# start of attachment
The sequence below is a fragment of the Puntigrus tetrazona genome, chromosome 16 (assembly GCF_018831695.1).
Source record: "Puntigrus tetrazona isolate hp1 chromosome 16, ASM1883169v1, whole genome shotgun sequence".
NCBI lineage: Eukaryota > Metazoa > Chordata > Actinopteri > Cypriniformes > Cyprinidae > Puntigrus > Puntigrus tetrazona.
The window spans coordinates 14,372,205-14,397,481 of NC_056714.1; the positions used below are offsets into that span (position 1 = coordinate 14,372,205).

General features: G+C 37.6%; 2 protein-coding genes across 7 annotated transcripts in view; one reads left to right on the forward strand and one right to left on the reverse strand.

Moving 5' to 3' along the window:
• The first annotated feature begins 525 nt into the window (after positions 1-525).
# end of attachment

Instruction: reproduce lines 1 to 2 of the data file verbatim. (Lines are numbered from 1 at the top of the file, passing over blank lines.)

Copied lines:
The sequence below is a fragment of the Puntigrus tetrazona genome, chromosome 16 (assembly GCF_018831695.1).
Source record: "Puntigrus tetrazona isolate hp1 chromosome 16, ASM1883169v1, whole genome shotgun sequence".